National Volunteer Week 2017
by Hilary Amedy, Mentoring Program Coordinator
Have you ever wished that you could say “thank you” to someone who has performed a service to our community? You have that opportunity during National Volunteer Week, which takes place April 23-29 this year. Volunteers are one of our country’s most important assets and programs like the LUK Mentoring Program are volunteer driven. We would not exist if it we didn’t have the dedicated volunteers that we have.
National Volunteer Week began in 1974 when President Nixon signed an executive order establishing the week as an annual celebration of volunteering. Since then, every U.S. President has signed a proclamation promoting National Volunteer Week, which has grown each year with thousands of volunteer projects and special events scheduled throughout the week. National Volunteer Week is an opportunity to recognize and thank volunteers who lend their time, talent, voice and support to causes they care about in their community.
Volunteers reach out beyond themselves, to engage in kindness and caring for others. People from all walks of life engage in volunteerism for a variety of reasons. Recently, a volunteer who applied to be a mentor with the LUK Mentoring Program stated that her reason for wanting to volunteer is that she loves working with young people; that she had a lot of help in her life and wants to give back. Another volunteer said she just wants to give back and hopes she will be someone a youth will be comfortable talking with; one felt she had positive role models in her life and she will feel good about being there for someone who needs some extra support; another has liked coaching sports in the past but wants to be able to focus on being there for one youngster; and one young man had a mentor when he was growing up and knows first-hand what a difference it made in his life.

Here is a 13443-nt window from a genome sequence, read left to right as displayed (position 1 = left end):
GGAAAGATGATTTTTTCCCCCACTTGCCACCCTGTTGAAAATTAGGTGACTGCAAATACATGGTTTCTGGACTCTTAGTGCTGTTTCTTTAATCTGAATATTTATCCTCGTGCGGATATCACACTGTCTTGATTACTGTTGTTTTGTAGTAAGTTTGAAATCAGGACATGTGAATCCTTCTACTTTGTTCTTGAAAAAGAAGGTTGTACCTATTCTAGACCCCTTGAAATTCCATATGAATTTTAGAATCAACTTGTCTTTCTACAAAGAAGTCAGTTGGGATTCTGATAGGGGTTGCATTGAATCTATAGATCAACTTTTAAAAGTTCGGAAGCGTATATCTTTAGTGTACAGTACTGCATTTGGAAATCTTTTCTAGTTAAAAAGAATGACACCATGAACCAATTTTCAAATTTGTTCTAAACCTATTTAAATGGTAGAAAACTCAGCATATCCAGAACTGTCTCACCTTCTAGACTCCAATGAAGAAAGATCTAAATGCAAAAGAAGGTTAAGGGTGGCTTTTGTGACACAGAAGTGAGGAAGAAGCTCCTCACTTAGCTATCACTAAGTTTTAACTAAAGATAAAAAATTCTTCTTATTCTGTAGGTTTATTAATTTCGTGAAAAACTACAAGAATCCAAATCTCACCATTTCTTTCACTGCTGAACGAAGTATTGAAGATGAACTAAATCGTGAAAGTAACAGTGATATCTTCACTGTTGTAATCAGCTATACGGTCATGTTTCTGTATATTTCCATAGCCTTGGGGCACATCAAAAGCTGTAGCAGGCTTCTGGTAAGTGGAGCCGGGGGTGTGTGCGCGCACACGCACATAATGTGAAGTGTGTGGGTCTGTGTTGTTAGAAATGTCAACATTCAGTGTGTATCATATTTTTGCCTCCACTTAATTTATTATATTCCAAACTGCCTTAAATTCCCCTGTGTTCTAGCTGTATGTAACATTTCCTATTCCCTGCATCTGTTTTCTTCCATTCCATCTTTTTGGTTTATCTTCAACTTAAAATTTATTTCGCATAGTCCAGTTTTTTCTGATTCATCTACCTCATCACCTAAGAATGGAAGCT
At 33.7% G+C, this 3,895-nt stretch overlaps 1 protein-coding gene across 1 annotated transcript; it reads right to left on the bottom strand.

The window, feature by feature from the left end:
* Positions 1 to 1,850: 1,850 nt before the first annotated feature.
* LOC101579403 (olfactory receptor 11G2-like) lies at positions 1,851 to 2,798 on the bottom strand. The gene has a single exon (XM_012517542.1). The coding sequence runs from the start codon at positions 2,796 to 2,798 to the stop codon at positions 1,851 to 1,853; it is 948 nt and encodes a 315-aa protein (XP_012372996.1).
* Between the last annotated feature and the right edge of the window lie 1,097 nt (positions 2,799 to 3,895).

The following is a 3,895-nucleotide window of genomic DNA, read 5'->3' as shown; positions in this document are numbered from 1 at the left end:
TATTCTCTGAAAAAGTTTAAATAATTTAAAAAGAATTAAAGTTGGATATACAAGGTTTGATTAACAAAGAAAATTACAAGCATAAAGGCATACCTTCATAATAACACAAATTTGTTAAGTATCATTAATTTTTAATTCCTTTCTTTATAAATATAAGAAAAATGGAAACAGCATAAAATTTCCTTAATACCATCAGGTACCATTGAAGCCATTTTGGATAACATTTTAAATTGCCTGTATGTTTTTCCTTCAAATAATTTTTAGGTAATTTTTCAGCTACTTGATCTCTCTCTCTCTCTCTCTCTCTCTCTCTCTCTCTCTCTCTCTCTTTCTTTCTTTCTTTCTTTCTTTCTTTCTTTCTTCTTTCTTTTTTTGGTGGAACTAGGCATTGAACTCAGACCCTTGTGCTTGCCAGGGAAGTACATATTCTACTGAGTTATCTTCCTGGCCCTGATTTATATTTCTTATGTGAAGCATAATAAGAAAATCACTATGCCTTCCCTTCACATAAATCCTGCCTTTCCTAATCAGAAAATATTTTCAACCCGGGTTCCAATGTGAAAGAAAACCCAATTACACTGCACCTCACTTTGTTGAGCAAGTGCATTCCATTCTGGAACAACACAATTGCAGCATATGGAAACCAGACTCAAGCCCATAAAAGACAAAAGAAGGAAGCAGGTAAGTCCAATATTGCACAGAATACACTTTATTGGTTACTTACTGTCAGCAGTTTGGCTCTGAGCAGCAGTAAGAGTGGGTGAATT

The LUK Mentoring Program has incredible volunteers who spend time mentoring, serve on the Mentoring Advisory Board and help with fundraising events like the Kids at Heart Mentoring Gala. When we asked Kelly J. why she became a mentor she stated, “1 hour a week is a small commitment when the bigger picture is the lifelong impact you will make on a child.” Domenic Z responded, “Just to see the pure joy on your mentee’s face when you go to pick him up and hear him reminisce about time that you spend together, times you thought were so normal but to him were phenomenal and John M says, “Anyone interested in joining a non-profit board should take a good look at LUK Mentoring,” and if they are interested, he recommends becoming a mentor too as he believes they go hand-in-hand and make him a more informed and vested board member.
According to the latest Volunteering and Civic Life in America report from the Corporation for National and Community Service, 62.6 million people in the United States volunteered in 2015, collectively donating 7.8 billion hours of their time to their communities – an estimated $184 billion worth of service. Volunteers in the LUK Mentoring Program donated approximately 3,648 hours of time last year through 1:1 mentoring, serving on the Mentoring Advisory Board and towards fundraising events.
Please take a moment to recognize the volunteers who make our community a better place and go to www.facebook.com/lukmentoring where we are highlighting our generous mentors and volunteers.
If you would like to be a LUK Mentor, serve on the Mentoring Advisory Board or help with our fundraising efforts go to www.luk.org/mentoring or call 1-800-579-0000 and ask for Mentoring staff.